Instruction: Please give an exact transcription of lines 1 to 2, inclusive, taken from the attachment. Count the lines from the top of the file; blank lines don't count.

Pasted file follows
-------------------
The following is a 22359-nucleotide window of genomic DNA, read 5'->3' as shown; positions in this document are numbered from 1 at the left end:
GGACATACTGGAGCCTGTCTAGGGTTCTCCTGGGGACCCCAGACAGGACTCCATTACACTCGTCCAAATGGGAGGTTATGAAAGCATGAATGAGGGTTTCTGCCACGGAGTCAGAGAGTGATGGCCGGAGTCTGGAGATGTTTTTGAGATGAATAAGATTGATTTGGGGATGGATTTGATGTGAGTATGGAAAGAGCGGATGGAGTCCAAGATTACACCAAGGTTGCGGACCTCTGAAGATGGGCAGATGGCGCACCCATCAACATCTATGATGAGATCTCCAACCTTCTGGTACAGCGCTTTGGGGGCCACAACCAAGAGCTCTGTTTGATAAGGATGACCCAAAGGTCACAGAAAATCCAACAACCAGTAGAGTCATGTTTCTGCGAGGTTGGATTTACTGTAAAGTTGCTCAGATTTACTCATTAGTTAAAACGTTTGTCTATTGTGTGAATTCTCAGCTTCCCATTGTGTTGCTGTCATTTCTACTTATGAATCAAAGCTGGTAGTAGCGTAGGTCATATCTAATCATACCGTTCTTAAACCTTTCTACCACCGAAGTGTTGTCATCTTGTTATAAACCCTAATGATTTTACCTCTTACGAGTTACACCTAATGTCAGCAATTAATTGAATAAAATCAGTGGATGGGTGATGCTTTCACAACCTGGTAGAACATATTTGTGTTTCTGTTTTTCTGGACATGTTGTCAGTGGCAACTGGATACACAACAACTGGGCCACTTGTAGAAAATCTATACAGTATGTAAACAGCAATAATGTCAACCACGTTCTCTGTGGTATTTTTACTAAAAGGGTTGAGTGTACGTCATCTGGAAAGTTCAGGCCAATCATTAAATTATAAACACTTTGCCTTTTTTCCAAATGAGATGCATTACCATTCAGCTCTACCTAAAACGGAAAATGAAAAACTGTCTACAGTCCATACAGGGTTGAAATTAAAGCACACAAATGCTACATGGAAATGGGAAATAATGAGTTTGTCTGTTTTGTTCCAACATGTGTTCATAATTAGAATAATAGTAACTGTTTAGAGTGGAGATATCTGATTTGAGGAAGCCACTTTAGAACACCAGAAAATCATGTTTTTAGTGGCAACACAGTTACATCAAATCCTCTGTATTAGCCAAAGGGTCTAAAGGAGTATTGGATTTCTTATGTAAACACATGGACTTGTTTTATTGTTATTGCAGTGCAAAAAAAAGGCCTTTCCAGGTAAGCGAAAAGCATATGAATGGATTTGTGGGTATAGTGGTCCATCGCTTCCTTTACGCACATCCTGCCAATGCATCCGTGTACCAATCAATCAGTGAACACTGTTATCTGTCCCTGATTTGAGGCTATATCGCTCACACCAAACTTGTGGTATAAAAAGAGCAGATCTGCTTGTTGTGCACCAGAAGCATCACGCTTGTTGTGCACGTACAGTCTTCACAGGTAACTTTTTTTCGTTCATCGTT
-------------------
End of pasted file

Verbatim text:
The following is a 22359-nucleotide window of genomic DNA, read 5'->3' as shown; positions in this document are numbered from 1 at the left end:
GGACATACTGGAGCCTGTCTAGGGTTCTCCTGGGGACCCCAGACAGGACTCCATTACACTCGTCCAAATGGGAGGTTATGAAAGCATGAATGAGGGTTTCTGCCACGGAGTCAGAGAGTGATGGCCGGAGTCTGGAGATGTTTTTGAGATGAATAAGATTGATTTGGGGATGGATTTGATGTGAGTATGGAAAGAGCGGATGGAGTCCAAGATTACACCAAGGTTGCGGACCTCTGAAGATGGGCAGATGGCGCACCCATCAACATCTATGATGAGATCTCCAACCTTCTGGTACAGCGCTTTGGGGGCCACAACCAAGAGCTCTGTTTGATAAGGATGACCCAAAGGTCACAGAAAATCCAACAACCAGTAGAGTCATGTTTCTGCGAGGTTGGATTTACTGTAAAGTTGCTCAGATTTACTCATTAGTTAAAACGTTTGTCTATTGTGTGAATTCTCAGCTTCCCATTGTGTTGCTGTCATTTCTACTTATGAATCAAAGCTGGTAGTAGCGTAGGTCATATCTAATCATACCGTTCTTAAACCTTTCTACCACCGAAGTGTTGTCATCTTGTTATAAACCCTAATGATTTTACCTCTTACGAGTTACACCTAATGTCAGCAATTAATTGAATAAAATCAGTGGATGGGTGATGCTTTCACAACCTGGTAGAACATATTTGTGTTTCTGTTTTTCTGGACATGTTGTCAGTGGCAACTGGATACACAACAACTGGGCCACTTGTAGAAAATCTATACAGTATGTAAACAGCAATAATGTCAACCACGTTCTCTGTGGTATTTTTACTAAAAGGGTTGAGTGTACGTCATCTGGAAAGTTCAGGCCAATCATTAAATTATAAACACTTTGCCTTTTTTCCAAATGAGATGCATTACCATTCAGCTCTACCTAAAACGGAAAATGAAAAACTGTCTACAGTCCATACAGGGTTGAAATTAAAGCACACAAATGCTACATGGAAATGGGAAATAATGAGTTTGTCTGTTTTGTTCCAACATGTGTTCATAATTAGAATAATAGTAACTGTTTAGAGTGGAGATATCTGATTTGAGGAAGCCACTTTAGAACACCAGAAAATCATGTTTTTAGTGGCAACACAGTTACATCAAATCCTCTGTATTAGCCAAAGGGTCTAAAGGAGTATTGGATTTCTTATGTAAACACATGGACTTGTTTTATTGTTATTGCAGTGCAAAAAAAAGGCCTTTCCAGGTAAGCGAAAAGCATATGAATGGATTTGTGGGTATAGTGGTCCATCGCTTCCTTTACGCACATCCTGCCAATGCATCCGTGTACCAATCAATCAGTGAACACTGTTATCTGTCCCTGATTTGAGGCTATATCGCTCACACCAAACTTGTGGTATAAAAAGAGCAGATCTGCTTGTTGTGCACCAGAAGCATCACGCTTGTTGTGCACGTACAGTCTTCACAGGTAACTTTTTTTCGTTCATCGTT